On lessons learned in India


Published: 4/17/2019 9:15:17 AM

My name is Talia Godfrey. I am a 17-year-old from Shelburne Falls. Last fall I took a plane across the world to come study at the Mahindra United World College of India for my last two years of high school. I now study on a hill surrounded by small villages, two hours from Pune the nearest city. In a school of 240 students, over 80 countries are represented. Experiential learning constitutes an important part of the curriculum, as we try to understand local and global issues through multidimensional programs. Here is a snapshot of one of the incredible ways through which I have had the opportunity to connect to the local context with others from around the world.

For our Project Week, I left home in Maharashtra to travel with a group of my 10 classmates to Chitrakoot, Uttar Pradesh in India to work with Khabar Lahariya, India’s only independent rural women-led media channel.

Khabar Lahariya has been revolutionary in amplifying rural issues with a feminist perspective. We traveled for thirty hours by train and arrived at the news center to be greeted with hot chai. That first morning we discussed the challenges that these women have faced establishing themselves in this field, how and by whom the news was being reported, the local issues that KL tackles, their impact (having won well over a dozen international awards as a media channel NGO). We spent the week filming these women in action, working to understand the challenges and inner workings of the organization.We made a video to launch their month long campaign that will support the creation of 100 videos centered around this election season. We visited the homes of prominent politicians of the area, a Kol Adavasi tribe, and many small villages.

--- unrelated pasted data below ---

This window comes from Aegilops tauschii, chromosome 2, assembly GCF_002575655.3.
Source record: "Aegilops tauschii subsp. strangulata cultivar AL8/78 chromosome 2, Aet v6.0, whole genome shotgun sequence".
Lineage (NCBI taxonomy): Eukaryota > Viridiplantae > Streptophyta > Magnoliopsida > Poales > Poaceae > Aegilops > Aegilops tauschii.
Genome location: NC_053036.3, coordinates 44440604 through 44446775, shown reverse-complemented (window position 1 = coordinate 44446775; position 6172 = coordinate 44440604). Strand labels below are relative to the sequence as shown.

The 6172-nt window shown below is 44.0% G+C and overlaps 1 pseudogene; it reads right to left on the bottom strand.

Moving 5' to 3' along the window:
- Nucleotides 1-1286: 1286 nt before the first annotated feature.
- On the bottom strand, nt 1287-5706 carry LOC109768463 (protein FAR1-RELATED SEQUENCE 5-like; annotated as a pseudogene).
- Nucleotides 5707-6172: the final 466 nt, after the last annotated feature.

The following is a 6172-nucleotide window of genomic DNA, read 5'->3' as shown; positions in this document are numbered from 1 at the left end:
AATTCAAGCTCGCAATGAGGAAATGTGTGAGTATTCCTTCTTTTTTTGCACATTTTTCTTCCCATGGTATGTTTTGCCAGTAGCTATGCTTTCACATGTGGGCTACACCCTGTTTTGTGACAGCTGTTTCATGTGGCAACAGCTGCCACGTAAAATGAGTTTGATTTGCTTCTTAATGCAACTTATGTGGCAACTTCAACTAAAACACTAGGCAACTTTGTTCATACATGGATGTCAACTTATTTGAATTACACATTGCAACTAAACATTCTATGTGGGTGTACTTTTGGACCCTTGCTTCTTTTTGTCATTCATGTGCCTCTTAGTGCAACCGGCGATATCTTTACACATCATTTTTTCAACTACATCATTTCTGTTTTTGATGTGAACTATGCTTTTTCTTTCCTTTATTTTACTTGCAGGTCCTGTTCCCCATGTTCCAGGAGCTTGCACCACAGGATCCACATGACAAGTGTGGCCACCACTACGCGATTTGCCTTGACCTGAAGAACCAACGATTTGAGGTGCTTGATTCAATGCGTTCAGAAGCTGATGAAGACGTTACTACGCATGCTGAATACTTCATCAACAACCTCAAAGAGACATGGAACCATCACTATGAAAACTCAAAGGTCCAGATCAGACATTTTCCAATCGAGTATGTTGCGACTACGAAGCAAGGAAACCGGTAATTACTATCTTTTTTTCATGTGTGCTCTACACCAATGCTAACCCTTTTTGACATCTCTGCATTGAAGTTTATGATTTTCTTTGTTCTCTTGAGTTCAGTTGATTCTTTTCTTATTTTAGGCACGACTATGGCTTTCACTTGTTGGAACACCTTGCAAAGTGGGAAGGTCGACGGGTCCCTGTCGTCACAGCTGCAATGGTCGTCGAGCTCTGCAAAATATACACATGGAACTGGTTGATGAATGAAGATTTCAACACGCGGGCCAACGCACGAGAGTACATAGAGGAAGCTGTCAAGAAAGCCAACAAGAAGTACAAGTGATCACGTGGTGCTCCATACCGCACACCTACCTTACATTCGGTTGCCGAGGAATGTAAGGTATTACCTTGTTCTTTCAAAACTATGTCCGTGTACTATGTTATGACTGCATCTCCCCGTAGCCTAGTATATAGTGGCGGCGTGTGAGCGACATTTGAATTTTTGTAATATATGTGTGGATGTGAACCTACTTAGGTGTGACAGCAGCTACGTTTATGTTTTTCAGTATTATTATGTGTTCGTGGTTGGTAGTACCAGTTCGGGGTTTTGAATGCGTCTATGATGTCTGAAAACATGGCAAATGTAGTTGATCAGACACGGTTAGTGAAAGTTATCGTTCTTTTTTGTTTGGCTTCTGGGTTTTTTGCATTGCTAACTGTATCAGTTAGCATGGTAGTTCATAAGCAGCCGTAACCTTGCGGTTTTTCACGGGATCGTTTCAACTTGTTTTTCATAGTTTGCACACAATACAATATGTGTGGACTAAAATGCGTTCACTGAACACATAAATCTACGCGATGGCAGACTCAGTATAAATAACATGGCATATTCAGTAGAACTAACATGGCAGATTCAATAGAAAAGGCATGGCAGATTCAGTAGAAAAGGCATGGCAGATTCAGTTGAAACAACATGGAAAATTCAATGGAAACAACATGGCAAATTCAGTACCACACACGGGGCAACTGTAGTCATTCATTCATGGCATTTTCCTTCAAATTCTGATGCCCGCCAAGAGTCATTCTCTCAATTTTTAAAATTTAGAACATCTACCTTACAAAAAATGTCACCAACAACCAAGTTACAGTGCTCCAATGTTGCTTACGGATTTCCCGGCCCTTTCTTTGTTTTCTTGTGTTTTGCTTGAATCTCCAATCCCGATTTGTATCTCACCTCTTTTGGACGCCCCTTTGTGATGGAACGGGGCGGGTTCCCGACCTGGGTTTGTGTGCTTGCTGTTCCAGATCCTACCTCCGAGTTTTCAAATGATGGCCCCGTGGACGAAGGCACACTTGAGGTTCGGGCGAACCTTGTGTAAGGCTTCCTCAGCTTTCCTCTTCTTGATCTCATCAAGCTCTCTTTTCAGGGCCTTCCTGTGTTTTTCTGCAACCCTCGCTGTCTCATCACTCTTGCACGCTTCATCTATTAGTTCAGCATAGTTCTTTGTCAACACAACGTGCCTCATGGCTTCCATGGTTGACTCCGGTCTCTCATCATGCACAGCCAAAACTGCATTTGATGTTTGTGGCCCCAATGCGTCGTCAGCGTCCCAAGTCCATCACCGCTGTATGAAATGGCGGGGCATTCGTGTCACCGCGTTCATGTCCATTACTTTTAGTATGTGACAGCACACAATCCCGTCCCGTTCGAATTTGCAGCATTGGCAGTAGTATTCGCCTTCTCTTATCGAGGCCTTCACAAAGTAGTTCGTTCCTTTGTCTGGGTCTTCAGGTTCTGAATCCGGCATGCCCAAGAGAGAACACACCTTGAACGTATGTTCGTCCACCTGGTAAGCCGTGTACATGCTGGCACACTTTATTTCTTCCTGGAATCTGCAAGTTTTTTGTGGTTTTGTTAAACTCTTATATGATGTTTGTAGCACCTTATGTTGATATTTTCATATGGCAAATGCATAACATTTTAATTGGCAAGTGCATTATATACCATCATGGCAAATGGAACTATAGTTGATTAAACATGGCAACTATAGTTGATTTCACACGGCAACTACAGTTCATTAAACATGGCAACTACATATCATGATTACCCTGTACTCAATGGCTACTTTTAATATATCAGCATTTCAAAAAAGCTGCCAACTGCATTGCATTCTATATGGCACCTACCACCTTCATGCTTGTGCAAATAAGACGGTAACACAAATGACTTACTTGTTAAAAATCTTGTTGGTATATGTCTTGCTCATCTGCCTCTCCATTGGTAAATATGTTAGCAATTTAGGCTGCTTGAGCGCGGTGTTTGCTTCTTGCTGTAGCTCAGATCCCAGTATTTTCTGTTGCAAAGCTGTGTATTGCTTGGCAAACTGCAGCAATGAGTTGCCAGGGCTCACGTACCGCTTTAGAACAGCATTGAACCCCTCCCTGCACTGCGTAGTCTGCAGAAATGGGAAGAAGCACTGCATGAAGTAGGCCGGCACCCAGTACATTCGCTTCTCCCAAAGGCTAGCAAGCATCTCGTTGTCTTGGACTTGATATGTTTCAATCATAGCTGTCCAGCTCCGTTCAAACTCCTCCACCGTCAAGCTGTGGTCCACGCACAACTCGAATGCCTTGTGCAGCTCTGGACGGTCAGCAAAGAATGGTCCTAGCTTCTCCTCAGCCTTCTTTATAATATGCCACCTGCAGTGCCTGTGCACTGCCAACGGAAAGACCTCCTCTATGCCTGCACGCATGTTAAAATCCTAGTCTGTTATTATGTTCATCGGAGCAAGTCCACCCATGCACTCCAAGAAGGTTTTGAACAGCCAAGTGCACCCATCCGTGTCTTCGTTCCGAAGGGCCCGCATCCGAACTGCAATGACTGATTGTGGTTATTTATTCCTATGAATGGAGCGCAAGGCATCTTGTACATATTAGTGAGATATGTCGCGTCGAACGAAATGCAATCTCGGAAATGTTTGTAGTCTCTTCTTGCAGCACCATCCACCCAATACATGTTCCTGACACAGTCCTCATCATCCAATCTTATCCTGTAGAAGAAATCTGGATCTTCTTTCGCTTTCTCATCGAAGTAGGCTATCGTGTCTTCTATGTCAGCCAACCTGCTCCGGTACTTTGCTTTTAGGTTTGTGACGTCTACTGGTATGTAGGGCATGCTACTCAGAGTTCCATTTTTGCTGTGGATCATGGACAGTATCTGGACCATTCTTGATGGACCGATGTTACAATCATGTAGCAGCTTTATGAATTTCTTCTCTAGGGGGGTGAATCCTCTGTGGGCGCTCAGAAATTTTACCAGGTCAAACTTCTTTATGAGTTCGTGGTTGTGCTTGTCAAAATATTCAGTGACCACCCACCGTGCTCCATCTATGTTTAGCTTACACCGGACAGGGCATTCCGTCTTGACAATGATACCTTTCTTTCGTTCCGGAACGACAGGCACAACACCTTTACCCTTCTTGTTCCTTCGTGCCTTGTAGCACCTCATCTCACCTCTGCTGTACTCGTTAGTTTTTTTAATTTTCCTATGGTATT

Khabar Lahariya is the voice that questions rural corruption in Uttar Pradesh. They are strong, proud women journalists listening to the voices of women. They were the ones who asked the the questions like, “How these voices going unheard when India’s women make up 9 percent of the global population?”

We were filled with questions that sparked curiosity that has many weeks later still not worn off. I was deeply struck by the power of media.

Khabar Lahariya can report on a village that isn’t being provided electricity and a few weeks later the government will be wiring to bring it. It made me reflect on media back home in the U.S. Whose news is being reported? What are the gender and class inequalities that are built into the media (both in how the news is reported and what is being recorded)?

It brought me to think about the importance of local news, of community. These amazing women are reporting the rural voices that are going unheard. They are bringing this news back to the community as well as broadcasting outwards. There are powerful waves that are being stirred at the grassroots level that aren’t covered by mainstream media across the globe.

Coming back from Project Week my friend and I were motivated to continue the work that we had started during the week and decided to launch a fundraising campaign to nurture our school’s relationship with the NGO. The funds go towards facilitation costs for my school’s (UWC Mahindra College) Experiential Learning Program to keep engaging students with Khabar Lahariya.

Here is the link: https://www.givecampus.com/schools/muwci/champion-our-changemaker-partners

A deeply inspiring week, this NGO has sparked a passion and curiosity in me. I intend to carry it forward and give it forward in any way I can.

Talia Godfrey is a resident of Shelburne Falls and a student at Mahindra United World College of India.


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